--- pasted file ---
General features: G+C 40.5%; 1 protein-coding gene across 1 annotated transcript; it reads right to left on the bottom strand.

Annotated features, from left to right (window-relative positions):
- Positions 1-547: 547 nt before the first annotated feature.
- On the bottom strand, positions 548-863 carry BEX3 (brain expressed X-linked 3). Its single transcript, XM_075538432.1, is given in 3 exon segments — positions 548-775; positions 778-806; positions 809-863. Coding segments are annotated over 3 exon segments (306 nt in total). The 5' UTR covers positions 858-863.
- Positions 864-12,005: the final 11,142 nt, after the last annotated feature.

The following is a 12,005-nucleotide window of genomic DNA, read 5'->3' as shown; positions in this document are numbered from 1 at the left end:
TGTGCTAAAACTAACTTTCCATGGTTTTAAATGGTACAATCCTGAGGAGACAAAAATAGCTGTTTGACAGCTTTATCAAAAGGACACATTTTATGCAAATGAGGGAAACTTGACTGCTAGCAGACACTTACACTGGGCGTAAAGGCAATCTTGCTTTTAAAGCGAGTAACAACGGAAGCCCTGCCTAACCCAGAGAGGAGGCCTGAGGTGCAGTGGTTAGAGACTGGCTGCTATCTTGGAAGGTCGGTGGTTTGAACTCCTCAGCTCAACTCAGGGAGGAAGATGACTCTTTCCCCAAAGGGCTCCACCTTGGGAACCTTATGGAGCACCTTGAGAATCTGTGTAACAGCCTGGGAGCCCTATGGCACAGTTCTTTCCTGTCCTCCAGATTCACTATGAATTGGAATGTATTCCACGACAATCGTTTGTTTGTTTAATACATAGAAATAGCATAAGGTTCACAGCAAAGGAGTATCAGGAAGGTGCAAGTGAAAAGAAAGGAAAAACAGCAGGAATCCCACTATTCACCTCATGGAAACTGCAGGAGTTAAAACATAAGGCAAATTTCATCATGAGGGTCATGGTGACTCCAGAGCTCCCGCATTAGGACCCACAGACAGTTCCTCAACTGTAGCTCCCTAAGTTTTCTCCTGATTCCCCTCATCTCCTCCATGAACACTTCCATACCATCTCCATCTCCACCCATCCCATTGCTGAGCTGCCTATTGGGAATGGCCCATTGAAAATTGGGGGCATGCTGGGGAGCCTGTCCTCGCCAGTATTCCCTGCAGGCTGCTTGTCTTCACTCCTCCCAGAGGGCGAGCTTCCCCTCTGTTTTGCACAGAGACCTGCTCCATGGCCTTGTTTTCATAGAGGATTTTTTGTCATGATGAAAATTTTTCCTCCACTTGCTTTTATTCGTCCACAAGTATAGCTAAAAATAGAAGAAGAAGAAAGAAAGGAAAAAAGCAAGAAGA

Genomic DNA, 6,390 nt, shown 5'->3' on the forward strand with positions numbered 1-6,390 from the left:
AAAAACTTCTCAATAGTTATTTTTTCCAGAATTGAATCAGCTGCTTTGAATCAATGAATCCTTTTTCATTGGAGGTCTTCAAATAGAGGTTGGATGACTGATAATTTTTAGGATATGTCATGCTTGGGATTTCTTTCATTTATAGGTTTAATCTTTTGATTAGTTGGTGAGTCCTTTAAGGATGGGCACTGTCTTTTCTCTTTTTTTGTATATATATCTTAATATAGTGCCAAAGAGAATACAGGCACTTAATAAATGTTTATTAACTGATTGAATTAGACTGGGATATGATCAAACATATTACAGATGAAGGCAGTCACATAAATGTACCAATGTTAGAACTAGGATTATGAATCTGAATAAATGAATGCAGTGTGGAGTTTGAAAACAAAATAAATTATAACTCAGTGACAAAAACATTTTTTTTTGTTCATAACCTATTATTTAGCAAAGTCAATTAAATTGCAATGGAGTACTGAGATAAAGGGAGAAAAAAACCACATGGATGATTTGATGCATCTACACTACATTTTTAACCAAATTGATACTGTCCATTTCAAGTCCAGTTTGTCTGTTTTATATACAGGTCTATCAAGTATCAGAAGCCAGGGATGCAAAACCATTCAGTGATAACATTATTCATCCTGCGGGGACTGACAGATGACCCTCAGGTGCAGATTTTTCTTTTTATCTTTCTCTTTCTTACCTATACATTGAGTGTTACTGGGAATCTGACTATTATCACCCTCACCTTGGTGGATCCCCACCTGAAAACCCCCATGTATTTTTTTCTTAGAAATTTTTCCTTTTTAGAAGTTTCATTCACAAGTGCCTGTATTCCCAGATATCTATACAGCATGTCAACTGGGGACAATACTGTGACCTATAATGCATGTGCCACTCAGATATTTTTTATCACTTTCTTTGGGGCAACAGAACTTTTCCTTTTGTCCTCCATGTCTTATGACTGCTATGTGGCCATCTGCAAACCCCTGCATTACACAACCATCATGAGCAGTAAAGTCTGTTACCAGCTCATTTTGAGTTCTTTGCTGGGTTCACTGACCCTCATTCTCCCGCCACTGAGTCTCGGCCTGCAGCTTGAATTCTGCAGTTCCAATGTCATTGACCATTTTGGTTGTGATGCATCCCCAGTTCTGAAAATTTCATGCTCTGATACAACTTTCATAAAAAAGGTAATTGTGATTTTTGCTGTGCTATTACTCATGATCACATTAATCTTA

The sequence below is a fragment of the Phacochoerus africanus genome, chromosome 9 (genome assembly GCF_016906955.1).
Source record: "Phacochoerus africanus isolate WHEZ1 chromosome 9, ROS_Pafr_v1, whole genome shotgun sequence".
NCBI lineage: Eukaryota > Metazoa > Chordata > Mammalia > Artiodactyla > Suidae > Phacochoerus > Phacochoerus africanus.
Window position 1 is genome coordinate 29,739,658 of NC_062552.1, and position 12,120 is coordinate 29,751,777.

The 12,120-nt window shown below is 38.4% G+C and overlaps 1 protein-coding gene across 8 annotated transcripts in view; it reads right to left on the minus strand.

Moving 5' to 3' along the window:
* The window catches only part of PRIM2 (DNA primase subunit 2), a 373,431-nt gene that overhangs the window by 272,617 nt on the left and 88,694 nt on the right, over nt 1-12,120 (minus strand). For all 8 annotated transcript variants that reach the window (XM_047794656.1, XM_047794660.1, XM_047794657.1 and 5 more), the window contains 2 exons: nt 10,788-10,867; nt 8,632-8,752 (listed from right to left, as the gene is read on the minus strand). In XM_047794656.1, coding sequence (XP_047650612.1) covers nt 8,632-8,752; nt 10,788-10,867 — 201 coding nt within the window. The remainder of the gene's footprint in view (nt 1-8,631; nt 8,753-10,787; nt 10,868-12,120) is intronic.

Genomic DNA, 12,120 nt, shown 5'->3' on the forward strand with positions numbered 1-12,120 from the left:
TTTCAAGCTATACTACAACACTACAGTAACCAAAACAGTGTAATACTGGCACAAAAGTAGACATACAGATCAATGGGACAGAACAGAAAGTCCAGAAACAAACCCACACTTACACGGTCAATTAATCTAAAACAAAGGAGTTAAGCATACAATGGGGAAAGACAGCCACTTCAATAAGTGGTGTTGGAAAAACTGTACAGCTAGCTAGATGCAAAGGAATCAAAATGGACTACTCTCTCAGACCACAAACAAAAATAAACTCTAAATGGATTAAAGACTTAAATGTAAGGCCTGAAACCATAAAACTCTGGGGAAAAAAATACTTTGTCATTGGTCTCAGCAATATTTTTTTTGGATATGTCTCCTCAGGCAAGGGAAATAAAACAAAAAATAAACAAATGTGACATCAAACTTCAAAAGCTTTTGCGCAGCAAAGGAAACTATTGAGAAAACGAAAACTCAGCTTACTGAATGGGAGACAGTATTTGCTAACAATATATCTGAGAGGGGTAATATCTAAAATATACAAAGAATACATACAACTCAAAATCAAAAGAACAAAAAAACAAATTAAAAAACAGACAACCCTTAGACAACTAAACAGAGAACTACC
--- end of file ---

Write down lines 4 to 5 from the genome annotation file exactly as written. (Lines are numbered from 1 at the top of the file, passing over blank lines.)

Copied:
- On the bottom strand, positions 548-863 carry BEX3 (brain expressed X-linked 3). Its single transcript, XM_075538432.1, is given in 3 exon segments — positions 548-775; positions 778-806; positions 809-863. Coding segments are annotated over 3 exon segments (306 nt in total). The 5' UTR covers positions 858-863.
- Positions 864-12,005: the final 11,142 nt, after the last annotated feature.